We hunted until almost dark, trying to get the other guys onto a pig but to no avail. Icing on the cake? Miguel’s javelina tied John’s prior record for “javelina assists”. Mine was the one that created his new single-season record.
By the time we got back to the trucks it was nearly 7:30. The ride home was long, but having a filled tag instead of an empty one made it much more bearable!
It’s not much of a secret that lady hunters are the fastest growing demographic in the hunting community. Part of that is due to families starting their daughters, nieces, neighbor girls and grand daughters early and making it fun for them, with no pressure. My daughter is not an avid hunter, but she has hunted and has a javelina under her belt. As a matter of fact, she got her first javelina before I did! My friend Chris McCotter is well known in Arizona hunting circles for not only his hunting prowess, but his support of wildlife organizations. He is also well-known for getting his entire family into hunting, including his wife and his daughter Cidney. Recently, someone asked Chris for some tips on raising lady hunters. His advice was as thorough and well-presented as I have seen. With his permission, I have reprinted it here.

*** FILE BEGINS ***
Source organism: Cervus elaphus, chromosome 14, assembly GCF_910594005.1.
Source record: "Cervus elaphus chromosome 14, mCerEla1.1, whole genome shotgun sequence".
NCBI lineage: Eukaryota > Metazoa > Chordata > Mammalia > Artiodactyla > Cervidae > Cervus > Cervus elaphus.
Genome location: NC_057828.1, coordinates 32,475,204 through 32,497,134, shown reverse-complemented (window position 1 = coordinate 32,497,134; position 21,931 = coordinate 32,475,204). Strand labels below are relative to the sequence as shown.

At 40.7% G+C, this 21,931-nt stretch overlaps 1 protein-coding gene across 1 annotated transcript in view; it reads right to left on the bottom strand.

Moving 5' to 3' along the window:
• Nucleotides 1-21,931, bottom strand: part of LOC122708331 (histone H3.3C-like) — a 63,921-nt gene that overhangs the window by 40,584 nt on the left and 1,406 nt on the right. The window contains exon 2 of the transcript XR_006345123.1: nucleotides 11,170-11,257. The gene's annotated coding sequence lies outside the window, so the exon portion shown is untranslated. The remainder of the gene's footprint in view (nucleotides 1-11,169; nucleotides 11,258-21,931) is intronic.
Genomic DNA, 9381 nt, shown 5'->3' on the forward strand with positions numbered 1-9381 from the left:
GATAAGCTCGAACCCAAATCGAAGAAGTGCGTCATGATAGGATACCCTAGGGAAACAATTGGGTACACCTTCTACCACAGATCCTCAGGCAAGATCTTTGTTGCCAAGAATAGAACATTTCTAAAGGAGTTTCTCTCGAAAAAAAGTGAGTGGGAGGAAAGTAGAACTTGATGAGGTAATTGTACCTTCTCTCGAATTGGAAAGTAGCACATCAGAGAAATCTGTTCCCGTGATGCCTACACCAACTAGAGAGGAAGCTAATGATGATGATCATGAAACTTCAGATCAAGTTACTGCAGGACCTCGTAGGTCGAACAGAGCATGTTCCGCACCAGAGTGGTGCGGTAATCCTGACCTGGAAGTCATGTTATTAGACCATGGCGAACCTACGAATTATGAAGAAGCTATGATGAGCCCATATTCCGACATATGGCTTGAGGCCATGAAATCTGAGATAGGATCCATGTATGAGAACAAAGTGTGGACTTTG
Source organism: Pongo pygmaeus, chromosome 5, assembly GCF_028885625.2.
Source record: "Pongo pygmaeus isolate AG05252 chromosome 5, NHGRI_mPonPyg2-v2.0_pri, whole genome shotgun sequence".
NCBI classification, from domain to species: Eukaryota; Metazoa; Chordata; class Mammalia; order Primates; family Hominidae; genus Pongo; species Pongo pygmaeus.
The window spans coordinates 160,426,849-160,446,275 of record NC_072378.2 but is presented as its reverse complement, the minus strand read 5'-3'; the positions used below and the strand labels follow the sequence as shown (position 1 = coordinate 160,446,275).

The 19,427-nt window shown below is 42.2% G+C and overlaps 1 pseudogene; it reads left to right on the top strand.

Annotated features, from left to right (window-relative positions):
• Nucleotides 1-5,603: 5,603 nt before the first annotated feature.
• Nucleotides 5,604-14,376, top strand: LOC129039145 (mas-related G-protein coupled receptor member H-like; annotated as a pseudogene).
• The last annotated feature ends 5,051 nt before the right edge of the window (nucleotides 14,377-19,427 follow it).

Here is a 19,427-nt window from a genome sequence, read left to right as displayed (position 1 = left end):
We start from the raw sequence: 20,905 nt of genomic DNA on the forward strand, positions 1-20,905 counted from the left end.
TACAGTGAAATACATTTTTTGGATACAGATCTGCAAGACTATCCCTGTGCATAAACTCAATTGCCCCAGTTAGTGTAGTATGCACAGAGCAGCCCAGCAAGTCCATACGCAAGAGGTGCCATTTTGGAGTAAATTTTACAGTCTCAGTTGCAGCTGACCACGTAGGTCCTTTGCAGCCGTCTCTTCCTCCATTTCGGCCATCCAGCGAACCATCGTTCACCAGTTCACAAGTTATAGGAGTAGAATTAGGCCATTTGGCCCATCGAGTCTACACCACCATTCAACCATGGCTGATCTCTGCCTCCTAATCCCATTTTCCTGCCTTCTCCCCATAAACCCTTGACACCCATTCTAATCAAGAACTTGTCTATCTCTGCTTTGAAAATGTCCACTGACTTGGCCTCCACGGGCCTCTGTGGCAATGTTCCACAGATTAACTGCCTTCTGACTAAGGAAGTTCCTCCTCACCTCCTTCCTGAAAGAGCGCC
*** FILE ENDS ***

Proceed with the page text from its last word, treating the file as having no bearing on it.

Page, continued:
I’ll go on record that I have not pushed Cid to do any of this but instead asked if she wanted to and let her make the call. I probably learned more from her than she did from me over the past few months taking her hunting.
A few I have learned along the way, and in no particular order -
- Relax – if your spastic and losing it then chances are she will be too or worse yet she won’t want to be in that situation as she won’t want to see you like that again. Just ‘let it happen’ – don’t try and MAKE it happen. And if it doesn’t? So what and laugh it off.
- Don’t get frustrated when you’re sneaking around the hill putting on a stalk and you look back and she’s lagging behind picking flowers along the way. And better yet – expect a frustrated look from her when you tell her to throw them down and get ready to shoot a javelina. Think about it – She just worked her butt off collecting them and you’re telling her to treat them like trash. Big picture dad, look at the big picture.
- Invest in one of these – Click Here. Store in your hunting rig and never forget it and you will be the greatest dad in the world.